Stan Lee, "Spider-Man!" Amazing Fantasy No. 15 (Sept. 1962)

Thursday, August 1, 2013

Hensoniana Better Left Unfound?

I've long been a fan of Jim Henson and grew up with the Muppets and the later products of the Creature Shop as frequent companions (and babysitters), so I've been thrilled to discover Archaia's recent collaborations with The Jim Henson Company. Some of these have been good (more on those in a later post), but others have been disappointments. For example, Archaia recently published Jim Henson's Tale of Sand (2011), a hardcover graphic novel adaptation of a screenplay from the late 1960s by Jim Henson and frequent collaborator Jerry Juhl. Archaia's information on the book suggests it might make and interesting read, noting as follows:
Join us as we explore this missing piece of Jim Henson’s career in a celebration of his creative process. Discovered in the Archives of The Jim Henson Company, Tale of Sand is an original graphic novel adaptation of an unproduced, feature-length screenplay written by Jim Henson and his frequent writing partner, Jerry Juhl. Tale of Sand follows scruffy everyman Mac, who wakes up in an unfamiliar town, and is chased across the desert of the American Southwest by all manners of man and beast of unimaginable proportions. Produced under the complete supervision of Henson Company CEO Lisa Henson, Tale of Sand will allow Henson fans to recognize some of the inspirations and set pieces that appeared in later Henson Company productions.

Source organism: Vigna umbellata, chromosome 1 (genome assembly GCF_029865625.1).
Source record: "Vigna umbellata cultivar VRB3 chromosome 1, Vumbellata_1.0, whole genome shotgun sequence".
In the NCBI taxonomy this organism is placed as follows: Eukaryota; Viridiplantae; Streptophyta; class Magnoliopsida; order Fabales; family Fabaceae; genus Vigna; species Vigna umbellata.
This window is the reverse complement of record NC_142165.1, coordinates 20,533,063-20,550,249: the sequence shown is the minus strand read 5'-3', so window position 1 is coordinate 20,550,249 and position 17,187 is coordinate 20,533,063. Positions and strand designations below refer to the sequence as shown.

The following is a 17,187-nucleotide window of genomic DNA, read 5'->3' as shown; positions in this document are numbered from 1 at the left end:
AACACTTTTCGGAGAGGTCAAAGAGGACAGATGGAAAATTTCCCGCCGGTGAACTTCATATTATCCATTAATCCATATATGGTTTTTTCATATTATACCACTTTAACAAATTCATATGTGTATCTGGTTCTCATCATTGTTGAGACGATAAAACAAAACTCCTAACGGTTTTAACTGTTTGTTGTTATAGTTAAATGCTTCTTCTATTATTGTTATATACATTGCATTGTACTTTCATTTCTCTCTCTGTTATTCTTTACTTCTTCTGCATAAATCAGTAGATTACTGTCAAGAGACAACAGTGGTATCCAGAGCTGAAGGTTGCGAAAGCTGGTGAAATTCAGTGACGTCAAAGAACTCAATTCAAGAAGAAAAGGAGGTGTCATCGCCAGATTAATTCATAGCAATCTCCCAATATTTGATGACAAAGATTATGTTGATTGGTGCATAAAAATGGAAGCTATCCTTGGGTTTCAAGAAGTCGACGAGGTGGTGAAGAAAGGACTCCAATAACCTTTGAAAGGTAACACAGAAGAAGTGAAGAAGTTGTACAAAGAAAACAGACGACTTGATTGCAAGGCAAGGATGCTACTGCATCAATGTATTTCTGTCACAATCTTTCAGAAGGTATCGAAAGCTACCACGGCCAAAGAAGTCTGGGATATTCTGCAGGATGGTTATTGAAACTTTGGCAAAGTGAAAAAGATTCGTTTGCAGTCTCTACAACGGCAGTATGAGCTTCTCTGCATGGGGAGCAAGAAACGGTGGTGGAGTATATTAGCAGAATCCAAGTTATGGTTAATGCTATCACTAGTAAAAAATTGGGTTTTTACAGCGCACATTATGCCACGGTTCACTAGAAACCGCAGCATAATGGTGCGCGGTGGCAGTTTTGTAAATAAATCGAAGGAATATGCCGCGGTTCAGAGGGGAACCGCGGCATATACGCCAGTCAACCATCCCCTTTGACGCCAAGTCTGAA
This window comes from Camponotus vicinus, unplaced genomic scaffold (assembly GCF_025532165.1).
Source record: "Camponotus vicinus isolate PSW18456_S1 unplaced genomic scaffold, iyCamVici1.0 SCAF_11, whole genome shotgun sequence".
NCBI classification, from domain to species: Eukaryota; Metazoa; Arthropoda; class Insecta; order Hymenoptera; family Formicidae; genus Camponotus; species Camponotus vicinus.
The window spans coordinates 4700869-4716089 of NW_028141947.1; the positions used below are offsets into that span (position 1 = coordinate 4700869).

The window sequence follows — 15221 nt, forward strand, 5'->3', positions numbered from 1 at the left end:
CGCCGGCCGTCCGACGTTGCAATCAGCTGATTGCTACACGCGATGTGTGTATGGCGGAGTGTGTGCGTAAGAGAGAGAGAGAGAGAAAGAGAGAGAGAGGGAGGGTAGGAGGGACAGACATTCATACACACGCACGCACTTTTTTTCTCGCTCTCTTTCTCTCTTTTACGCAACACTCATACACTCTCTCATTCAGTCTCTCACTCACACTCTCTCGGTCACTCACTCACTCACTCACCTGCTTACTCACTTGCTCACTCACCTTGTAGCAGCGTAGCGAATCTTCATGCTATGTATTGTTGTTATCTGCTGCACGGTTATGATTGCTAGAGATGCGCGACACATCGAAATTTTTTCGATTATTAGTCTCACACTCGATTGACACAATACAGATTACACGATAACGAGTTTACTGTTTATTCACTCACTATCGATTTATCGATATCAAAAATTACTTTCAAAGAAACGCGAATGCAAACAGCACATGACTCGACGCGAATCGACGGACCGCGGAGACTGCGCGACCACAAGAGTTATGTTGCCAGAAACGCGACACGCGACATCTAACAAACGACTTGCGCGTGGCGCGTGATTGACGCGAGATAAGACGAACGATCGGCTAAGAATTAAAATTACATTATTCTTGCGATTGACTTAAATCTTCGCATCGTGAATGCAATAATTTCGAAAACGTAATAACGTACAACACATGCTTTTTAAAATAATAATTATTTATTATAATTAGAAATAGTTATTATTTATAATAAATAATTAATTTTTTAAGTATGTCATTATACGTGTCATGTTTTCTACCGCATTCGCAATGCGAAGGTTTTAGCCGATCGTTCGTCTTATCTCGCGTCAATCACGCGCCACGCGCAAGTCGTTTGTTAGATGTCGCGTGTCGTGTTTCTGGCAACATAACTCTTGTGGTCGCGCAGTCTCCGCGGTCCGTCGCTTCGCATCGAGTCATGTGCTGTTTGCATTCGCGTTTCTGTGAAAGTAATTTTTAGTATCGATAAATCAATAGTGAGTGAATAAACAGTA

The work, rated Teen +13, has received a number of awards (listed on the book's page at Archaia's website) and been fairly well received (as reviews accessible from the website make clear). Despite this praise, I'd have difficulty recommending it to any reader. It is a very weird story--a journey or, possibly, challenge but certainly not a quest--with an odd sort of hero. (Previews can be accessed from the book's website and more from the reviews posted there.) There seems to be no narrative structure per say, and one is left unclear at the end what has been accomplished. Back to the rating, the images are violent at time and towards the end include some nudity best left unseen by younger readers. Of better value are some of the supplementary material. In addition to the comic, there is a foreword by Karen Falk, Archives Director and historian for The Jim Henson Company, that offers an introduction to Tale of Sand that situates the work within the context of the two men’s careers as entertainers and an afterword by Lisa Henson, daughter of Jim Henson and Chief Executive Officer of The Jim Henson Company, that describes the process by which Tale of Sand came to be adapted into the comics medium. Biographical sketches of Henson and Juhl are also included, by Craig Sherman, President of The Jim Henson Legacy. The work concludes with a short biography of the artist, Ramón K. Pérez, and a series of preliminary character sketches.

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